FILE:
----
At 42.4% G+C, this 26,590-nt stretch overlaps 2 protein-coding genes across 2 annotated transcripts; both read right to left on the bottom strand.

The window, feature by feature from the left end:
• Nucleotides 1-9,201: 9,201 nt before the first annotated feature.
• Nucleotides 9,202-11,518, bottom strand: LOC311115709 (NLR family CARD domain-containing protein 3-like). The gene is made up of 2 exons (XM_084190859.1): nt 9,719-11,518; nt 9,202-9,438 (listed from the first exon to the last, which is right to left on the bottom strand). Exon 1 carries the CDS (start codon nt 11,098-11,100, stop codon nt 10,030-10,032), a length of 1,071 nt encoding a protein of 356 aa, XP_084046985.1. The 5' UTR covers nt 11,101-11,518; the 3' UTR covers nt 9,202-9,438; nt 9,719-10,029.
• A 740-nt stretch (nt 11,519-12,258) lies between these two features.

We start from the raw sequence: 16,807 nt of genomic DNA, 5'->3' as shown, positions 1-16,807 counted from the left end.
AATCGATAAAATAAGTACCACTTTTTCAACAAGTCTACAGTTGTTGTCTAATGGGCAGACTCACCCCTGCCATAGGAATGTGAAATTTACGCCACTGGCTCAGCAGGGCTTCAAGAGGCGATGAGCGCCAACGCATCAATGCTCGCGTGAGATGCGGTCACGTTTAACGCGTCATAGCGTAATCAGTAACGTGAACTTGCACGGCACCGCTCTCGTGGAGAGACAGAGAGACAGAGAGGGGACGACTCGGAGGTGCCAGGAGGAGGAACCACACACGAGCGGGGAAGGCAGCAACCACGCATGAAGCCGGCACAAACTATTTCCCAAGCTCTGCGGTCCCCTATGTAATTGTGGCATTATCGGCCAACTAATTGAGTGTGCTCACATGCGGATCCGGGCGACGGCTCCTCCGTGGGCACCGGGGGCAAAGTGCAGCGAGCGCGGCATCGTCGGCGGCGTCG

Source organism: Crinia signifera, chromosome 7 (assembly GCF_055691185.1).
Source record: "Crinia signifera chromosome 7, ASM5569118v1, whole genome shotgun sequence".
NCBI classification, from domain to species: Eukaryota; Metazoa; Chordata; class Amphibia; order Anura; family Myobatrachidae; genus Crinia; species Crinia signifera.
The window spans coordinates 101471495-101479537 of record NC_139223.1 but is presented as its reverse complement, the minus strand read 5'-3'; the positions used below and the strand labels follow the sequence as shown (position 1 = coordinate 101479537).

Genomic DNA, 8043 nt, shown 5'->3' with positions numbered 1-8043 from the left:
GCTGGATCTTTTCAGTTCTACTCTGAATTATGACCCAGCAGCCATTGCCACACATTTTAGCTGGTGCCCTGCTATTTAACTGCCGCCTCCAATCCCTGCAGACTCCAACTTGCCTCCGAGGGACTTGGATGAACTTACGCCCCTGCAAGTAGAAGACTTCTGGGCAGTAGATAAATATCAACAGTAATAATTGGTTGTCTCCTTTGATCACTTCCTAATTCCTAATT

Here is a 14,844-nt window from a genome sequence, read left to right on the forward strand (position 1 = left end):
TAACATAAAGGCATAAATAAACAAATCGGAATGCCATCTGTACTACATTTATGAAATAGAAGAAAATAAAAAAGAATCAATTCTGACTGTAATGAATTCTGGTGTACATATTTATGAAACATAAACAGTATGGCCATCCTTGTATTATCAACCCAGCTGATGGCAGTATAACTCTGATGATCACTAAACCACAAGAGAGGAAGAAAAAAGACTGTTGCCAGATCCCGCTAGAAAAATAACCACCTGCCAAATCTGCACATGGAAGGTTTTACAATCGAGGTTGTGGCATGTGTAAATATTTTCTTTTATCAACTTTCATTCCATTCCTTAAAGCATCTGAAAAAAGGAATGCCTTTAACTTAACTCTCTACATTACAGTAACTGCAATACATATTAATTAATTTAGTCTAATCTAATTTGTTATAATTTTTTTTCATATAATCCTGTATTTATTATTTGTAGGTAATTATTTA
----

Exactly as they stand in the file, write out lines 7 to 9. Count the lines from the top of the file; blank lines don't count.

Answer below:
AATCGATAAAATAAGTACCACTTTTTCAACAAGTCTACAGTTGTTGTCTAATGGGCAGACTCACCCCTGCCATAGGAATGTGAAATTTACGCCACTGGCTCAGCAGGGCTTCAAGAGGCGATGAGCGCCAACGCATCAATGCTCGCGTGAGATGCGGTCACGTTTAACGCGTCATAGCGTAATCAGTAACGTGAACTTGCACGGCACCGCTCTCGTGGAGAGACAGAGAGACAGAGAGGGGACGACTCGGAGGTGCCAGGAGGAGGAACCACACACGAGCGGGGAAGGCAGCAACCACGCATGAAGCCGGCACAAACTATTTCCCAAGCTCTGCGGTCCCCTATGTAATTGTGGCATTATCGGCCAACTAATTGAGTGTGCTCACATGCGGATCCGGGCGACGGCTCCTCCGTGGGCACCGGGGGCAAAGTGCAGCGAGCGCGGCATCGTCGGCGGCGTCG

Source organism: Crinia signifera, chromosome 7 (assembly GCF_055691185.1).
Source record: "Crinia signifera chromosome 7, ASM5569118v1, whole genome shotgun sequence".